The ascomycete Microcyclus ulei (P.Henn.) v. Arx reveals a very narrow host range. According to Chee (1976), who used data of field observations of large rubber (Hevea spp.) experimental fields in Trinidad, the specialized fungus attacks only plants of the genus Hevea and within the genus only the species or the respective hybrid genotypes of the species H. brasiliensis (Wild. ex. A. Juss) Muell. Arg., H. guianensis Aub., H. benthamiana Muell. Arg., H. spruceana (Bth.) Muell. Arg., Observations in gene pool collections of Hevea in Manaus, AM, Brazil, revealed, that the genotypes of H. camargoana Pires and H. camporum Ducke are also severely attacked by M. ulei (Junqueira et al., 1989). Unfortunately it is not possible to decide if the latter species were attacked by new races of the fungus occurring in Manaus or if the plant material had not been available for testing according Chee (1976). Gasparotto & Junqueira (1994) described a high physiological variability of a number of isolates of M. ulei, derived from different agroclimatic regions of Brazil, ranging from the hot and humid environment of central Amazonas to the temperate, semidry areas in the southern areas of Brazil. Changes of host ranges combined with the changes in adaptation to a wide range of abiotic environments cannot be excluded for this economically important fungus. In addition to this fact, an enormous amount and variability of potential host genotypes were provided to the pathogen during the colonization of Amazonas with rubber being one of the most important crop plants for small landholders. During this phase (1972 to 1989) under the auspices of the SUDHEVEA (1971), more than 75,000 ha were planted with rubber (Gasparotto et al., 1997), which turned out to be completely susceptible to M. ulei.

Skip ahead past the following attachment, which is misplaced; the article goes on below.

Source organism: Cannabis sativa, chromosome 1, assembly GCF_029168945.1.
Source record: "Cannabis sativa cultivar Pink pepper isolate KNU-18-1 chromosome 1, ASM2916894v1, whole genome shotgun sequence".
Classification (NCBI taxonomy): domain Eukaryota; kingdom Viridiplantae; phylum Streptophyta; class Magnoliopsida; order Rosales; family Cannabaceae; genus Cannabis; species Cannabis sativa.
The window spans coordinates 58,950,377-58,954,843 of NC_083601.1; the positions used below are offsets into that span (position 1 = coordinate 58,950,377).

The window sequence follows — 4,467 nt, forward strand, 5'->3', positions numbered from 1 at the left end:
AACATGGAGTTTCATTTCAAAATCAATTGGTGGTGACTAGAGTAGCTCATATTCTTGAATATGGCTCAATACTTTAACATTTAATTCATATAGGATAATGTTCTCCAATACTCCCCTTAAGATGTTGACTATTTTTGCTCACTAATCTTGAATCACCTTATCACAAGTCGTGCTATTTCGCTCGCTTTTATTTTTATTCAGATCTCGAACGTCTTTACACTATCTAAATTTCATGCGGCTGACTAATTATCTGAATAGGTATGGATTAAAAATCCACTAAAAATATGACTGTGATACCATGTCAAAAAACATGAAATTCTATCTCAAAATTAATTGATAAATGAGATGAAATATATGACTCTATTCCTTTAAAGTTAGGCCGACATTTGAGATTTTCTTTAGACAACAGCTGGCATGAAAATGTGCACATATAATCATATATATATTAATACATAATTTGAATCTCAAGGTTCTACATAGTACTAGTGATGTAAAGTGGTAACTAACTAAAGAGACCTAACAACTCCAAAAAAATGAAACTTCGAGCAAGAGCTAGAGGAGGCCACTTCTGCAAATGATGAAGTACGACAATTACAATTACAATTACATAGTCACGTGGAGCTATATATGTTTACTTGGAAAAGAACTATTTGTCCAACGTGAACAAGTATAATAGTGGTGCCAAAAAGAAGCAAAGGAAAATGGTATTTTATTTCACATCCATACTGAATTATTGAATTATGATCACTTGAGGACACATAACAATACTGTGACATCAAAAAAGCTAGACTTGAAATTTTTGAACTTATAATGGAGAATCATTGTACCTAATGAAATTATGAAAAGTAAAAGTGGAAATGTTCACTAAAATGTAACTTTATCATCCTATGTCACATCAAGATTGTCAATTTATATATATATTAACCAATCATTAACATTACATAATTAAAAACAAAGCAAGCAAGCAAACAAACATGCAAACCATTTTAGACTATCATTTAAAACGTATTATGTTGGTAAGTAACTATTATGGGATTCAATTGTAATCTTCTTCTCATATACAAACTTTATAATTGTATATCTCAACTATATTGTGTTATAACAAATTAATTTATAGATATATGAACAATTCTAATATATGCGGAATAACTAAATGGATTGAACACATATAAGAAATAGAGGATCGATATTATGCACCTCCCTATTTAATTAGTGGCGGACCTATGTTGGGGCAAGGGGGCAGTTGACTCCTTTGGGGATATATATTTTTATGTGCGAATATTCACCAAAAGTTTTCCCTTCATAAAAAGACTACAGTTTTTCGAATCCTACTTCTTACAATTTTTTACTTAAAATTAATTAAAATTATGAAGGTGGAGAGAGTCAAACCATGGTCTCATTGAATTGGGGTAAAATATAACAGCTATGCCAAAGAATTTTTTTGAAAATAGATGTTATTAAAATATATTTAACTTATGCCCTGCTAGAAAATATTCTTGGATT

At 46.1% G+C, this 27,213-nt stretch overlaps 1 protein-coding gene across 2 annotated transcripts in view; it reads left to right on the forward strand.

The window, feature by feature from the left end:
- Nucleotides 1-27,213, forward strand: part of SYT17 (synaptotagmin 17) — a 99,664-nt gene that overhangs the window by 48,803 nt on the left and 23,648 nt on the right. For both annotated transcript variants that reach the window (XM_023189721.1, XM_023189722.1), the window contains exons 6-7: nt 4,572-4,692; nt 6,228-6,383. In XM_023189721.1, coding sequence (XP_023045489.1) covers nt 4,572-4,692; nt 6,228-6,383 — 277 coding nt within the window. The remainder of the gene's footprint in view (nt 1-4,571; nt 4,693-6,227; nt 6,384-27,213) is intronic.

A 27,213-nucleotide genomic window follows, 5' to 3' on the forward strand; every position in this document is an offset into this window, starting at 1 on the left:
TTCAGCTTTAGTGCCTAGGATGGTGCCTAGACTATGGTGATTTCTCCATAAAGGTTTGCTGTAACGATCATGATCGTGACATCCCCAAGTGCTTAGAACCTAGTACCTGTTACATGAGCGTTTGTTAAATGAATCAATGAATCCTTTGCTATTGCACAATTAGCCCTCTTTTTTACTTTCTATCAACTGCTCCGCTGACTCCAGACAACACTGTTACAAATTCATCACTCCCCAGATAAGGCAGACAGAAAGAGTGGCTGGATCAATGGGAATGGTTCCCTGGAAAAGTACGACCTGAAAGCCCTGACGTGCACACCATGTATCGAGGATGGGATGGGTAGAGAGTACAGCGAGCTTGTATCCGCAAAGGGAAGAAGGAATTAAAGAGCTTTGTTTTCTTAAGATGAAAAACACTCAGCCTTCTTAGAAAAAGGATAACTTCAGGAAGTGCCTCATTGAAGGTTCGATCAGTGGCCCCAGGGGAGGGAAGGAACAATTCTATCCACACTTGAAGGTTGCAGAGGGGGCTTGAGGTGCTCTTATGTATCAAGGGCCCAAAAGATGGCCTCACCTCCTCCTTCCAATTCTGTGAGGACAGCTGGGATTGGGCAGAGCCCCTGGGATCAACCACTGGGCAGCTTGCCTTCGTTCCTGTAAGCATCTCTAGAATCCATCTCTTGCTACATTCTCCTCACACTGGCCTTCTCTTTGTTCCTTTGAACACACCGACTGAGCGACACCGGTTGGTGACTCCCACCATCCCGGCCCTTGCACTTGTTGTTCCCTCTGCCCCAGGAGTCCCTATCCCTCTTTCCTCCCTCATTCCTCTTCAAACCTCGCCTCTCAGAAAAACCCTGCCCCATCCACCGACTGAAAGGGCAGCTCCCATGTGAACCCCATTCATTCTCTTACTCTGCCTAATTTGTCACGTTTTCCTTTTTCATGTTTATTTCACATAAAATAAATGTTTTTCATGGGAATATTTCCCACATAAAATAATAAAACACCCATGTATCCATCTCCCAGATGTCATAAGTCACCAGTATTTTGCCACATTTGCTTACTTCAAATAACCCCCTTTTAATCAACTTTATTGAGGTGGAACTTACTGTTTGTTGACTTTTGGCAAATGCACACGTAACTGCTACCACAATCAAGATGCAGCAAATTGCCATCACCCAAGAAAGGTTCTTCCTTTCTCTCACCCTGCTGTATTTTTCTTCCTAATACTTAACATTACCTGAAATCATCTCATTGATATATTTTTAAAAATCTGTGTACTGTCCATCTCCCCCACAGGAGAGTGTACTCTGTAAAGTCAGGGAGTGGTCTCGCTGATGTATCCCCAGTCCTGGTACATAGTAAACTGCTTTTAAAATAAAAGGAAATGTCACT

Lieberei et al. (1989) reported on field observations and preliminary tests, in which two isolates of the M. ulei-collection of the National Brazilian Rubber Research Institute (Junqueira et al., 1986) were applied in greenhouse studies to cassava (Manihot esculenta Crantz) leaves, which led to a strong morphological reaction against spores of M. ulei including leaf deformation and premature leaf fall. In order to evaluate the potential threat of this fungus to the tropical staple food plant cassava, experiments were carried out to describe in more detail the reactions of cassava leaves to spore samples of M. ulei.



Cultivation of Microcyclus ulei